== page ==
GANDY, JAMES

(b. 1619, d. 1689)

Portrait Painter

From A Dictionary of Irish Artists 1913

Born in Exeter in 1619, he was, it is said, a pupil of Van Dyck. After practising in his native city for some time he was brought to Ireland, probably in 1661, by the first Duke of Ormonde, and passed the rest of his life there, dying in 1689. For the duke he painted copies of pictures by Van Dyck. Pilkington, in his "Dictionary of Painters," 1770, says: "There are at this time in Ireland many portraits painted by him of noblemen and persons of fortune which are very little inferior to Van Dyck either for expression, colouring or dignity of character; and several of his copies after Van Dyck which were in the Ormonde collection at Kilkenny, were sold for original paintings of Van Dyck." The sale of the pictures at Kilkenny took place in 1718 after the impeachment and disgrace of the second duke in 1715. The sale was advertised in the "Dublin Gazette" in August and September, 1718, and included the household goods, furniture, etc., of "the late Duke of Ormonde in the Castle of Kilkenny and house of Dunmore," as also "a large collection of some of the finest pictures in Europe belonging to the Duchess's Closet, the long Gallery and the rest of the Castle of Kilkenny and the House of Dunmore." Particulars of the pictures are not given.*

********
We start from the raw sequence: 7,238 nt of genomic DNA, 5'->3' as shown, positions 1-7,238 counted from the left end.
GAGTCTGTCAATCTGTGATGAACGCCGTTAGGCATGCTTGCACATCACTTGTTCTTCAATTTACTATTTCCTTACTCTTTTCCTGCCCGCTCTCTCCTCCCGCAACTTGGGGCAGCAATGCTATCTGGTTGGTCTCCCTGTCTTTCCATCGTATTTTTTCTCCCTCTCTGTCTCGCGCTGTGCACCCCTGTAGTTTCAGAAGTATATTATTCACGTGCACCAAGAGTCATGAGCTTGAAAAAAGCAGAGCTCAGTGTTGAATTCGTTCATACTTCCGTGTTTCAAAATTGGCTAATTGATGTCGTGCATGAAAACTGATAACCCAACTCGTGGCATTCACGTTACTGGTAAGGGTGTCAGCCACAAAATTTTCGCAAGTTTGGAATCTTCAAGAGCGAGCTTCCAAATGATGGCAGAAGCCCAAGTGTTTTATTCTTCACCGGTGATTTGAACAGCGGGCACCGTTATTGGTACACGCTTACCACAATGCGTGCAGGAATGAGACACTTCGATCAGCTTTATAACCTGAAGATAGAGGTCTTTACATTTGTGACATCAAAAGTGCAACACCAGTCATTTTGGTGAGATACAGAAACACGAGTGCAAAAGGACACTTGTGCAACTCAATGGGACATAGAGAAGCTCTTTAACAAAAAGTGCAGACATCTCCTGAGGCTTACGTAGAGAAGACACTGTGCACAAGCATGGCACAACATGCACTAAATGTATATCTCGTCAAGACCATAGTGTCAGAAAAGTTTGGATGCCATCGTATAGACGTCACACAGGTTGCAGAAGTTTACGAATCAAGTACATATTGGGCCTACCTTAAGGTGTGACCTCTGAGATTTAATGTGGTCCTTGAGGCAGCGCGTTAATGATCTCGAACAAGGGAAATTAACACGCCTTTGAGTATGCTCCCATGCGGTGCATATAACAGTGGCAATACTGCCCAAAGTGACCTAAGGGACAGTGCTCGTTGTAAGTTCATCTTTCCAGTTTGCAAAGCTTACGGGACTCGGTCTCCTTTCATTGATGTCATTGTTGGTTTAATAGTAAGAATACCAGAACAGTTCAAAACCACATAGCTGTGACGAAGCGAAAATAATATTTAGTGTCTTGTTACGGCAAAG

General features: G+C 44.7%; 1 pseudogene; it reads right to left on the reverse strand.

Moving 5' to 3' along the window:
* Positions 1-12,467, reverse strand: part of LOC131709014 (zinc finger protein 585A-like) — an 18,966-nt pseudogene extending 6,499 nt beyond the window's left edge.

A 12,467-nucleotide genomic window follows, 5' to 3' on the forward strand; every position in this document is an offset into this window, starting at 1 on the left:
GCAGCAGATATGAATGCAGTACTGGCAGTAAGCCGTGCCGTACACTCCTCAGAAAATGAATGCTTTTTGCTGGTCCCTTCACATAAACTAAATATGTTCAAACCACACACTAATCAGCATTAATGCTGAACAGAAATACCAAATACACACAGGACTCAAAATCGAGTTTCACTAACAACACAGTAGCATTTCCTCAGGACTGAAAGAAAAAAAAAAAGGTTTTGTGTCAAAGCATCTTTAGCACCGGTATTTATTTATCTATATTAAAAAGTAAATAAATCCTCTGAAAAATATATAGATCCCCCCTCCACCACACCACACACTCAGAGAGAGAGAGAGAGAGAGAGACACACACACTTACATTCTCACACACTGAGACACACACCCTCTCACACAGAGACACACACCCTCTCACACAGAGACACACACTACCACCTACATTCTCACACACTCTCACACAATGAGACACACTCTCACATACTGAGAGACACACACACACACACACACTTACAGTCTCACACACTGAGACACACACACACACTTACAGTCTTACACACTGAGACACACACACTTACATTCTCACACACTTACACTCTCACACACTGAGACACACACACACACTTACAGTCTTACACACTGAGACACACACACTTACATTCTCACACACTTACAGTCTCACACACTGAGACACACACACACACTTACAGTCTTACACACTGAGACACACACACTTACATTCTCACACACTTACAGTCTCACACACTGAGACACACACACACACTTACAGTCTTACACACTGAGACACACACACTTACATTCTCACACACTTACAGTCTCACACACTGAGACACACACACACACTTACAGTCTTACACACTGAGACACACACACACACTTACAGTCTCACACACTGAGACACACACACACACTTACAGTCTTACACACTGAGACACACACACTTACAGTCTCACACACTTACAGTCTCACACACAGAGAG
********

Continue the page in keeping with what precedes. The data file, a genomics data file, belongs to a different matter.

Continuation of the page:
The following pictures by Gandy are now, or were formerly, in Ireland:

Sir Dudley Carleton. Belonged to Lord Fitzgerald and Vesci, and was in the sale of his collection in Dublin in 1843.

Elizabeth Burke, Viscountess Dillon. Formerly at Gracefield, Queen's County.

General Fairfax. Belonged to Lord Fitzgerald and Vesci.

Caryl, 3rd Viscount Molyneux. [Lord Talbot de Malahide.]

Frances Molyneux, Lady O'Neill. [Lord Talbot de Malahide.]

Sir Neil O'Neill. [Lord Talbot de Malahide.]

Duke of Newcastle. Belonged to Henry Harrington of 5 Great Denmark Street, Dublin; sold in Dublin in 1832.

A Man in Armour. [Earl of Kilmorey.]

A Young Man. A small portrait on panel, attributed to Gandy. [W. J. Lloyd, Belfield, Raheny.]

NOTE: *Sir John Loveday in his "Tour in Ireland," 1732, tells us that the "incomparable tapestry" was carried into England for sale, and was purchased there by Lord Arran and sent back.

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